Read more posts on coaching teams.

The Optimistic Team for Project Management Success

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"A pessimist sees the difficulty in every opportunity; an optimist sees the opportunity in every difficulty." -- Winston Churchill

About 100 years ago, Ernest Shackleton was looking for a crew for a challenging project: to produce a map of the South Pole. It is said that he published an ad in the local newspaper looking for team members with creativity, a good sense of humor and technical skills.

Fast forward to the present day. Dr. Martin Seligman, director of the Positive Psychology Center at the University of Pennsylvania in the United States, is the founder of positive psychology, which focuses on the study of such things as positive emotions, strengths-based character and healthy institutions.

Dr. Seligman theorizes that in order to choose people for success in a challenging job, you need to search for aptitude, motivation and optimism.

This "explanatory style" theory, which indicates how people explain to themselves why they experience a particular event, can be applied to teams, too, according to Dr. Seligman. He based his hypothesis in three basic predictions:

If everything else remains unchanged, the individual with a more optimistic explanatory style will succeed. This happens because he or she will try harder, particularly under bad circumstances.

The same thing should hold true for teams. If a team can be classified by its level of optimism, the more optimistic team should achieve its goals, and this will be more evident under pressure.

If you can change the style of the team members from pessimistic to optimistic, they will achieve more, particularly under pressure.

The next time you need to pick a project team member, consider their optimism in addition to his or her technical competencies.

How do you choose your team members? What characteristics do you take into account when integrating members to your team?

Read more from Jorge.
Read more about teams.

Make the Most of Your Agile Project Coach

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During your project management career, you may encounter an agile coach -- someone who helps you or your project team adopt and improve agile approaches.

Let's look at four types of coaches and how to best utilize them:

Fly in, fly out

This is usually a consultant who comes for a one-time session. He can provide a fresh perspective from having worked with several organizations.

Be sure the session is long enough for the coach to assess the state of your organization. Let his input be uninfluenced by your existing perceptions. Deploy the coach's suggestions in your own way or get him back for more extended consulting. If the coach's observations seem extreme, don't be surprised -- it may be necessary to get to the issues in a short amount of time. 

Continuous outsider

This "contract coach" typically spends a few months advising a team or an individual. This arrangement offers more continuity, as the coach can observe the flow of the process through all stages and still maintain her independent view.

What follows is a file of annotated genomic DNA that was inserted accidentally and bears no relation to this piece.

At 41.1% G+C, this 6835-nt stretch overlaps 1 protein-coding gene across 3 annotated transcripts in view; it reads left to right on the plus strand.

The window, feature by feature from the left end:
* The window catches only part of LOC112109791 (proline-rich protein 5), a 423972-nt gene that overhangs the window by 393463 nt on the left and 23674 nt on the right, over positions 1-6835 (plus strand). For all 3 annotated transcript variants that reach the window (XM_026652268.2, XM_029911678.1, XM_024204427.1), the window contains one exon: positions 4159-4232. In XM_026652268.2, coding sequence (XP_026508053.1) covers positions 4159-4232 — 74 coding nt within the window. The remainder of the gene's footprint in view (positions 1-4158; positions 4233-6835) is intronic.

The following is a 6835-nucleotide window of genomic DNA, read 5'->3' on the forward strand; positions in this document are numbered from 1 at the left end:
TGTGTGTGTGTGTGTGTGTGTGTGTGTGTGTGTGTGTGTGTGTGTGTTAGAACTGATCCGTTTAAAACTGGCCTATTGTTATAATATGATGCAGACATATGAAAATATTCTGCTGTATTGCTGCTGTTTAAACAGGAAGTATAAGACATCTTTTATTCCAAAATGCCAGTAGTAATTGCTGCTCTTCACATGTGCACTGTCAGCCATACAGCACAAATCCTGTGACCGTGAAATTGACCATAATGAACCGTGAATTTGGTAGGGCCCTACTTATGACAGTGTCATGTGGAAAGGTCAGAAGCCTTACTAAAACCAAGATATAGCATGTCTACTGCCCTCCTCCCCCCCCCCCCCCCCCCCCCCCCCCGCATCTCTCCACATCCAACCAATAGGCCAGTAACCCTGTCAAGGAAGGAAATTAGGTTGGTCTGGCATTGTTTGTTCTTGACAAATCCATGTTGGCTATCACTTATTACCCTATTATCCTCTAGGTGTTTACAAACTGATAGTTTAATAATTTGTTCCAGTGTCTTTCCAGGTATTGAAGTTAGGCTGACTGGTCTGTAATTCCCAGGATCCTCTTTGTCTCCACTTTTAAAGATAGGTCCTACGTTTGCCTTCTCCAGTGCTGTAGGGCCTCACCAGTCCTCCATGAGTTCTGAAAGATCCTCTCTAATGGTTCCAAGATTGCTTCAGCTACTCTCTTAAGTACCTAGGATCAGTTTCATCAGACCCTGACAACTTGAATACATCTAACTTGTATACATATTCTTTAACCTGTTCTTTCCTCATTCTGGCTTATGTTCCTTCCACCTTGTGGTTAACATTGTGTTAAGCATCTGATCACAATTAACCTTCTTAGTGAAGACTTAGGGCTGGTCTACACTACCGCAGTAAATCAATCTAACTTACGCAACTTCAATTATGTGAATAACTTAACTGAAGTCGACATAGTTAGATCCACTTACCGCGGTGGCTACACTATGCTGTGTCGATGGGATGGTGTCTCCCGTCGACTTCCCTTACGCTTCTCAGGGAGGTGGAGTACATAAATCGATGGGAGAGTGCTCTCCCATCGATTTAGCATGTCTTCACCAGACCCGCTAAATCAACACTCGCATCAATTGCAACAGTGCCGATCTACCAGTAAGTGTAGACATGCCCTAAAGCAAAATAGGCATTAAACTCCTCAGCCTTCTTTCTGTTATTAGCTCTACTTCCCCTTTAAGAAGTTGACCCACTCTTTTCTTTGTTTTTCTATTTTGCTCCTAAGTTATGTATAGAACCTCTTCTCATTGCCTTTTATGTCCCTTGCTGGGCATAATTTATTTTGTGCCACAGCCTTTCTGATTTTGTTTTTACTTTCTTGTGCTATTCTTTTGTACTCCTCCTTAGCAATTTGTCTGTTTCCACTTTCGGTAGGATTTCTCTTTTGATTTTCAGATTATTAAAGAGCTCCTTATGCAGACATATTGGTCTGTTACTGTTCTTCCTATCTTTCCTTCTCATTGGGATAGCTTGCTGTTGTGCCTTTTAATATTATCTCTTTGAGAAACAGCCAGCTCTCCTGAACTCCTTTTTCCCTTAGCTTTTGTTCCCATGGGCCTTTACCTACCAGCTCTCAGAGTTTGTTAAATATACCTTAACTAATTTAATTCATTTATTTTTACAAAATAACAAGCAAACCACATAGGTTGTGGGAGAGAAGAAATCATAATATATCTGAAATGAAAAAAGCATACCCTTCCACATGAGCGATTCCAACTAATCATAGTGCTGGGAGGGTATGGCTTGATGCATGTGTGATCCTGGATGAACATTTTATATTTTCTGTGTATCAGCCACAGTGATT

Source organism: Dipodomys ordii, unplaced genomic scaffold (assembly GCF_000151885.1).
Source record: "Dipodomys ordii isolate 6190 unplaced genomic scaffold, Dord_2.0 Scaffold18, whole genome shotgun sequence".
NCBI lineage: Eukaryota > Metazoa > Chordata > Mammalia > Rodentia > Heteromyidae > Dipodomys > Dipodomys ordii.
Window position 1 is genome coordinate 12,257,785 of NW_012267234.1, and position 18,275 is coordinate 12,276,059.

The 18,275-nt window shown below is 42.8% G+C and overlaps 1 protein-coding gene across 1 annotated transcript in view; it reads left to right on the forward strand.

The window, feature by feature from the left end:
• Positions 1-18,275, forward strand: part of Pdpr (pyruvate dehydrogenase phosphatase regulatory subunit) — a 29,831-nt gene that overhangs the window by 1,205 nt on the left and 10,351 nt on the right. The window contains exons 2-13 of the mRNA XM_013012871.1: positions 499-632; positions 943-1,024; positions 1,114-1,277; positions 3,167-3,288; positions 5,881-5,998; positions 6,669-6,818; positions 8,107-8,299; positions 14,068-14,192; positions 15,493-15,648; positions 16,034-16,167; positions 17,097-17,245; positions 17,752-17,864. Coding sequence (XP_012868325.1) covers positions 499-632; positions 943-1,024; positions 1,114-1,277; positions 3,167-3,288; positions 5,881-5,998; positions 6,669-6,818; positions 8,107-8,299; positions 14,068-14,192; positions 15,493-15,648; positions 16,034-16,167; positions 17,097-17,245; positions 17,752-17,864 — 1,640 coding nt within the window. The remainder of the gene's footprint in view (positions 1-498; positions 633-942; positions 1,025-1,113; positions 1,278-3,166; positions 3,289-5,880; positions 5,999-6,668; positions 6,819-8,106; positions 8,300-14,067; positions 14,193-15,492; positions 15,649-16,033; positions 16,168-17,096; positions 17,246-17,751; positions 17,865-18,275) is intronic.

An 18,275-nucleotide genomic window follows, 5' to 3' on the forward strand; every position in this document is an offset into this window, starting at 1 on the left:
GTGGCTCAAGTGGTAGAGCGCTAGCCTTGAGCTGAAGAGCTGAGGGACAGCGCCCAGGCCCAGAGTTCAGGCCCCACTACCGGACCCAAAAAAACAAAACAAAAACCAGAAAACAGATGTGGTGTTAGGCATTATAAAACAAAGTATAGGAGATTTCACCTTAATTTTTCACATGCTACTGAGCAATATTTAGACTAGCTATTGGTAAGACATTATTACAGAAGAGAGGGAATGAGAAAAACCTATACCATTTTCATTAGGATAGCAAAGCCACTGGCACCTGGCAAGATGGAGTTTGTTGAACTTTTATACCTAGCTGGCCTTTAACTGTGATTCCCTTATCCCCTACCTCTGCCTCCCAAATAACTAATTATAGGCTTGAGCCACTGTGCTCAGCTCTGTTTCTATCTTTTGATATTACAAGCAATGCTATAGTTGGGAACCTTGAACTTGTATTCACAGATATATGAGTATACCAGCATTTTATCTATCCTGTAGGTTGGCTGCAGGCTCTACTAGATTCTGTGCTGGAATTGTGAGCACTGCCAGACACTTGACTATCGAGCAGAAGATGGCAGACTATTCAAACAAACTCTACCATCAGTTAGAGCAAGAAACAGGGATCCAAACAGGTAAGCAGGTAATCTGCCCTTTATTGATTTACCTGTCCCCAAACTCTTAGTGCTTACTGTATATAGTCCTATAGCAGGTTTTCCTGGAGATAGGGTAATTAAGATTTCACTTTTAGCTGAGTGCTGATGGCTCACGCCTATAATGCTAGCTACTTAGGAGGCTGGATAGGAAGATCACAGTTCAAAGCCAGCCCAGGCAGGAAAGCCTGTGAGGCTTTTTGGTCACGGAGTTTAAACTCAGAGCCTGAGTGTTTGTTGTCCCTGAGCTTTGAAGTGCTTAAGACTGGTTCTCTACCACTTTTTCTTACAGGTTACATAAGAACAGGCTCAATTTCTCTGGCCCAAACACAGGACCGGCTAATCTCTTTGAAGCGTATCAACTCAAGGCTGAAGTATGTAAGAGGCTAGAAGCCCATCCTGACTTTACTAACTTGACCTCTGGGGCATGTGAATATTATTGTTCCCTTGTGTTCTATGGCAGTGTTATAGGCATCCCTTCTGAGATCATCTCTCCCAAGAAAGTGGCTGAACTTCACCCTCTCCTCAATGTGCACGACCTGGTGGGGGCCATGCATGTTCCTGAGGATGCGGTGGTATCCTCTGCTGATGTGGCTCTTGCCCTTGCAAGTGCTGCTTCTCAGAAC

To get the most of your contract coach, be sure to include her in most meetings of the teams being helped. Do not think of these coaches as separate from your team just because they are not regular employees.

One insider

Some agile coaches will work alone, as a full-time employee. This situation is advantageous because the coach can set clear direction for an agile team without a potential conflict of interest among his and the proper organizational strategy.

While this arrangement assists in quicker implementation of decisions, it may not allow for as many fresh ideas. It can also be hard to scale the coaching effort to more agile teams as organizational needs grow.

Team of insiders

Some organizations employ an entire team of coaches, which is effective when working with difficult teams because the teams and coaches can support each other. For example, a team may have trouble adopting key practices, but pointers from another coach may help get the team unstuck.   

Multiple agile coaches can also balance the workload of coaching multiple teams so no one is overloaded.

The hazard is that the coaches may splinter into competing ideas on how to execute agile. Establish a process for when the gurus do not agree on which agile practices should be emphasized. Strive for a balance of standards and the ability to evolve as new practices emerge from the profession or successful teams.

In general, make sure there is synergy between your agile coaches, tools team, education people, and corporate governance or process definition body.

How do you best work with an agile coach?

See more posts on agile.
See more posts on teams

Empower Project Team Members

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Project teams are built of people with multiple layers of skills and competencies. A few will be selected as project leads to have less responsibility than a project manager, but more than a team member. Project leads ensure smooth task management and reporting flow, but how many of them are allowed or trusted to make decisions? What level of decisions can they make?

The key to empowering a team member lies in the project manager's ability to get to know the person's strengths and weaknesses. Some people, although highly skilled, are weak at managing customers. Some have the ability to influence but aren't necessarily good at managing time.

In one of my earlier posts, I talked about delegating work to team members as a way to help them succeed. To be able to delegate effectively, project managers simply cannot pick one person and assign him or her a task without carefully considering that person's skills.